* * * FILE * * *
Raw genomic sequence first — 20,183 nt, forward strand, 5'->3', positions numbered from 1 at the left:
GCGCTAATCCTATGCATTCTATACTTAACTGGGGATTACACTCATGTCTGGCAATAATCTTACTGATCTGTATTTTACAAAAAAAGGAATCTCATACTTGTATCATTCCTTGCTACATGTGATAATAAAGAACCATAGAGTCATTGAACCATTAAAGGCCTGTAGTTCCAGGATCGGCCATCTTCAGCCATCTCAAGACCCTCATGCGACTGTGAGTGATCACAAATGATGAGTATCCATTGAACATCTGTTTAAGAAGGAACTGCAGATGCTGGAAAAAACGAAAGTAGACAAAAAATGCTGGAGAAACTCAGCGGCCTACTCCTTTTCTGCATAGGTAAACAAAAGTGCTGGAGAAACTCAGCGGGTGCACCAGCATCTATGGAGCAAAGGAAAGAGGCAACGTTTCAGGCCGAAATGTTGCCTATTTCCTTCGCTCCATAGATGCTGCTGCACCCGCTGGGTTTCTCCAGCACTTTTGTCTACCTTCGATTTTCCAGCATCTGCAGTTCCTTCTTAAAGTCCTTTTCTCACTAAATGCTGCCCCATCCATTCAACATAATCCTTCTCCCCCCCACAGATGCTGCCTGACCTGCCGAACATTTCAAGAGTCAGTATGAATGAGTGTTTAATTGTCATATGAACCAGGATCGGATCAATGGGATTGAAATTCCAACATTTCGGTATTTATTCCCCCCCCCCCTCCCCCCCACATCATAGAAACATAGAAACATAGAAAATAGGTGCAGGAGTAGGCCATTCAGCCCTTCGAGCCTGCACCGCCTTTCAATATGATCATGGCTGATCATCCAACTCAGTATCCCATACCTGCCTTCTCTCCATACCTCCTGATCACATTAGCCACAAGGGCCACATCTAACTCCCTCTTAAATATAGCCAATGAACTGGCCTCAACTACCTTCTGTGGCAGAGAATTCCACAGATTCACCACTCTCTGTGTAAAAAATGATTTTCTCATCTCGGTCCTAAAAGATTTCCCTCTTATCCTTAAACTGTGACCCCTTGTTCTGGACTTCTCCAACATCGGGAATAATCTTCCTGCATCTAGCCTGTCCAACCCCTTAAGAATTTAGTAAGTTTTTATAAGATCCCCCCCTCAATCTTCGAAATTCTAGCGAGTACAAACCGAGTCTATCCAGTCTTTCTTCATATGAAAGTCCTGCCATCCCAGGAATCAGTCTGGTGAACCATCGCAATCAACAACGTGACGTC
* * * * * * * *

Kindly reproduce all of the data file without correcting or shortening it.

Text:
Raw genomic sequence first — 20,183 nt, forward strand, 5'->3', positions numbered from 1 at the left:
GCGCTAATCCTATGCATTCTATACTTAACTGGGGATTACACTCATGTCTGGCAATAATCTTACTGATCTGTATTTTACAAAAAAAGGAATCTCATACTTGTATCATTCCTTGCTACATGTGATAATAAAGAACCATAGAGTCATTGAACCATTAAAGGCCTGTAGTTCCAGGATCGGCCATCTTCAGCCATCTCAAGACCCTCATGCGACTGTGAGTGATCACAAATGATGAGTATCCATTGAACATCTGTTTAAGAAGGAACTGCAGATGCTGGAAAAAACGAAAGTAGACAAAAAATGCTGGAGAAACTCAGCGGCCTACTCCTTTTCTGCATAGGTAAACAAAAGTGCTGGAGAAACTCAGCGGGTGCACCAGCATCTATGGAGCAAAGGAAAGAGGCAACGTTTCAGGCCGAAATGTTGCCTATTTCCTTCGCTCCATAGATGCTGCTGCACCCGCTGGGTTTCTCCAGCACTTTTGTCTACCTTCGATTTTCCAGCATCTGCAGTTCCTTCTTAAAGTCCTTTTCTCACTAAATGCTGCCCCATCCATTCAACATAATCCTTCTCCCCCCCACAGATGCTGCCTGACCTGCCGAACATTTCAAGAGTCAGTATGAATGAGTGTTTAATTGTCATATGAACCAGGATCGGATCAATGGGATTGAAATTCCAACATTTCGGTATTTATTCCCCCCCCCCCTCCCCCCCACATCATAGAAACATAGAAACATAGAAAATAGGTGCAGGAGTAGGCCATTCAGCCCTTCGAGCCTGCACCGCCTTTCAATATGATCATGGCTGATCATCCAACTCAGTATCCCATACCTGCCTTCTCTCCATACCTCCTGATCACATTAGCCACAAGGGCCACATCTAACTCCCTCTTAAATATAGCCAATGAACTGGCCTCAACTACCTTCTGTGGCAGAGAATTCCACAGATTCACCACTCTCTGTGTAAAAAATGATTTTCTCATCTCGGTCCTAAAAGATTTCCCTCTTATCCTTAAACTGTGACCCCTTGTTCTGGACTTCTCCAACATCGGGAATAATCTTCCTGCATCTAGCCTGTCCAACCCCTTAAGAATTTAGTAAGTTTTTATAAGATCCCCCCCTCAATCTTCGAAATTCTAGCGAGTACAAACCGAGTCTATCCAGTCTTTCTTCATATGAAAGTCCTGCCATCCCAGGAATCAGTCTGGTGAACCATCGCAATCAACAACGTGACGTC